Do we have to hold this proof for every one of our customers even if they initially give a billing address that is outside of the EU. What happens if at some point the US government become concerned at the huge amount of data EU businesses are holding about consumers for ten years?

What proof needs to be kept by people who choose to block EU Sales?

How do we display pricing information when the amount of VAT added effectively changes the price?

Anyone whose business has them selling predominently to consumers needs to display prices inclusive of VAT. This is consumer law in the UK I believe (I'm not an expert). The legislation therefore will force sellers to pick a VAT rate for display of products. I imagine that this will result in people assuming the highest rate of VAT when pricing products in order not to have to swallow the fluctuations themselves.

In particular if this legislation is to be increased to apply to physical goods as well we will need to have consumer law addressed so that prices may be shown excluding VAT for online sales. This would take us to the system in the US where tax is calculated at checkout according to State laws.

How are businesses out of the EU being made to comply?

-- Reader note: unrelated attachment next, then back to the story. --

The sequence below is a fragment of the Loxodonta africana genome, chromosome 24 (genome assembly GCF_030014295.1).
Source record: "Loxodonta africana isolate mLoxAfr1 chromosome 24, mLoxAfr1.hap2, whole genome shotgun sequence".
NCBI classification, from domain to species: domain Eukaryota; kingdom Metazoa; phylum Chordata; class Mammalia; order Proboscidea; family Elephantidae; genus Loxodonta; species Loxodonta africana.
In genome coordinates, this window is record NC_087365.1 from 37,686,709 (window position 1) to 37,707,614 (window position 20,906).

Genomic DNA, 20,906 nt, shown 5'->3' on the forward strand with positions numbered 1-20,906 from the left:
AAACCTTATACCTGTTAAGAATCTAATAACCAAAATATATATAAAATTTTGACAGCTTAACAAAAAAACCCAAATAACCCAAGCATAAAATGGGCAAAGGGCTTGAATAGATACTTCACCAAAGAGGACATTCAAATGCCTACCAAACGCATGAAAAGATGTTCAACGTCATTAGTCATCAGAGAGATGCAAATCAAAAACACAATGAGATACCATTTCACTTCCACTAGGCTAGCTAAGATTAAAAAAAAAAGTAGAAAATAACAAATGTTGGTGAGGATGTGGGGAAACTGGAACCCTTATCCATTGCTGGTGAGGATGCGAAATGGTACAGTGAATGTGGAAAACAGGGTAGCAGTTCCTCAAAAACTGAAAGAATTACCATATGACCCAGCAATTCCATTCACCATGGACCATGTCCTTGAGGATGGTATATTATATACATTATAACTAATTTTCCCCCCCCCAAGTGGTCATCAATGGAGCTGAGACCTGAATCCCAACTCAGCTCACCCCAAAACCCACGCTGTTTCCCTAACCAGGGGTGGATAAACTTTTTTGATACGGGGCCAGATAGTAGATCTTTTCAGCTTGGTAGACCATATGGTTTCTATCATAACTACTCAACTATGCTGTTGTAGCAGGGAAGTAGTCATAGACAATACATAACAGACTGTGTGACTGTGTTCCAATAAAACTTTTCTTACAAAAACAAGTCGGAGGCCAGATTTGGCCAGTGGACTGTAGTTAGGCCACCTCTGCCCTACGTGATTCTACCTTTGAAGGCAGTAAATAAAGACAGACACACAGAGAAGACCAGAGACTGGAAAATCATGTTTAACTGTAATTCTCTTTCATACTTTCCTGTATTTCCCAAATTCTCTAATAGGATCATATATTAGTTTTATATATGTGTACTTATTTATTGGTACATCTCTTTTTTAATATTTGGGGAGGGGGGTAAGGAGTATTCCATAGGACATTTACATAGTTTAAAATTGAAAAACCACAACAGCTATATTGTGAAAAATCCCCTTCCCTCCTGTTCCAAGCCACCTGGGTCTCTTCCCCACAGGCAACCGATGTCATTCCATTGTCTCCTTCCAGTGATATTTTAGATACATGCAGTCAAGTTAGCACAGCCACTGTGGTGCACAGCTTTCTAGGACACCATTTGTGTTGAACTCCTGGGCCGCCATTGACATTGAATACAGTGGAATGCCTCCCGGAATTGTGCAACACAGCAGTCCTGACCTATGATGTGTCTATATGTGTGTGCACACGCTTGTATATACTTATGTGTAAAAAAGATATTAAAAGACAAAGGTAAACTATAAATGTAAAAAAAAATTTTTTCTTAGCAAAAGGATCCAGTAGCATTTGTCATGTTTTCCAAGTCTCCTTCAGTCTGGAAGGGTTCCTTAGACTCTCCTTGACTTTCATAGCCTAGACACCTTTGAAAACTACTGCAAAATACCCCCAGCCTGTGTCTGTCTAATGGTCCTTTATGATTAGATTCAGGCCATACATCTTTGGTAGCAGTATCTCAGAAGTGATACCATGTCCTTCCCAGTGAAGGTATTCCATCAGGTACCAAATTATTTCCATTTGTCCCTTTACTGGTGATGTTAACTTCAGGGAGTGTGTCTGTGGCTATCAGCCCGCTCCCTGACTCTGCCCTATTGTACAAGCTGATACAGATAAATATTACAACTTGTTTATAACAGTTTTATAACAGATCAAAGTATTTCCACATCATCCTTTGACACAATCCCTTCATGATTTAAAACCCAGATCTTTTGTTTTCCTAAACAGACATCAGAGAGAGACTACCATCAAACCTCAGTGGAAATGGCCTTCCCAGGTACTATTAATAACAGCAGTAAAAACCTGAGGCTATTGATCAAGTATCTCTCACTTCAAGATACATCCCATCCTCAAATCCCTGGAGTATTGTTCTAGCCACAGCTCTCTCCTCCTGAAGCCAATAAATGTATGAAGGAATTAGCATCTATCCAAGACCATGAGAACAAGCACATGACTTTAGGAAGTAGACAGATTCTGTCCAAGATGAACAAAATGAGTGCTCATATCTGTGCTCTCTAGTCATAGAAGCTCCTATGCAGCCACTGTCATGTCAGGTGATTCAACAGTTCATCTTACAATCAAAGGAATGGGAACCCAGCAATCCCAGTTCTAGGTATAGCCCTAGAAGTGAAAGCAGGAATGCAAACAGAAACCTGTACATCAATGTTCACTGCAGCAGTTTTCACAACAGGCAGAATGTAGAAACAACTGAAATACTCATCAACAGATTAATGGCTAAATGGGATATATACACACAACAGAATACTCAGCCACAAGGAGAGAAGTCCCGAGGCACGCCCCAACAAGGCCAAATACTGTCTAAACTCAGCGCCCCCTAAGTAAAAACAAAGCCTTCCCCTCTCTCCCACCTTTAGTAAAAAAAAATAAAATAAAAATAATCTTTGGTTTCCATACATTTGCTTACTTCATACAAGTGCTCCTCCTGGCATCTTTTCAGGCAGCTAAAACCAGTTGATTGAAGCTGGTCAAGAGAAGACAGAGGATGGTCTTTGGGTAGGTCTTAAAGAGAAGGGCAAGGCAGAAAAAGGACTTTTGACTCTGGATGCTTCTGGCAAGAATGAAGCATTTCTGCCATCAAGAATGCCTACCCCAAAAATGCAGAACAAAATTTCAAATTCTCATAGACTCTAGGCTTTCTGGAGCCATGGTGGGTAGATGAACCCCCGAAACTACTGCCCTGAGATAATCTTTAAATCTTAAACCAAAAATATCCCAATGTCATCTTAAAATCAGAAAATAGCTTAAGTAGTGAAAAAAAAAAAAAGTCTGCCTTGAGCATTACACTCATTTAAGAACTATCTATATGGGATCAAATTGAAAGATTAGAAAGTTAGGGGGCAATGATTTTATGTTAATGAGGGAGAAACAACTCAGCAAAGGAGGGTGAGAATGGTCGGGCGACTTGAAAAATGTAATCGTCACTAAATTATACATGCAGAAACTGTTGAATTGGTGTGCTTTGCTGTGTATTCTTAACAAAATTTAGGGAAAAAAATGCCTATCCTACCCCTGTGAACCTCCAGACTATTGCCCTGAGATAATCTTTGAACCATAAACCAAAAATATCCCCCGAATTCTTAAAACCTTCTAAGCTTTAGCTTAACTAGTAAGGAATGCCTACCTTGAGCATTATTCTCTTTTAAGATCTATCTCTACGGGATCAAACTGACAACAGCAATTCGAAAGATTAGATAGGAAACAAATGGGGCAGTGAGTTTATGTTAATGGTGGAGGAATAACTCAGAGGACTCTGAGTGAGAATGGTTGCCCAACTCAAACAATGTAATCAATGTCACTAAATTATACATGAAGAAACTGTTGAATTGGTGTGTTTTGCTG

Question raised by Elizabeth Felgate

One issue not yet addressed is how they plan to make US businesses comply. In conversations with American microbusinesses some (many?) are taking the view that compliance with this law is on a voluntary basis only for them and they will not therefore comply. And I quote:

"I just got some good information that applies to US people. I just spoke with the Washington office of Congressman Mo Brooks, my state’s representative who is very involved in small business issues in Washington. The staff person I spoke with said there is no existing legal agreement/arrangement between the US and the EU that would require/obligate any US company, with NO physical presence in the EU, to collect and remit VAT.

He said the EU has NO AUTHORITY at all to impose this on any US business with no physical presence in the EU.

I trust Congressman Brooks’ office, so I’m going to accept this answer"

If this is the case, although many large businesses will still comply for reputational reasons, small traders (our direct competition as microbusinesses) will not. This means that the "level playing field" justification of this legislation for (micro)businesses in the EU becomes even more of a farce. Clearly some clear guidance is required on this and if wrong needs to be issued to key US bodies such as congressional offices etc asap.

Will these mean that businesses will refuse to sell to "consumers" without a VAT number?

Question raised by Elizabeth Felgate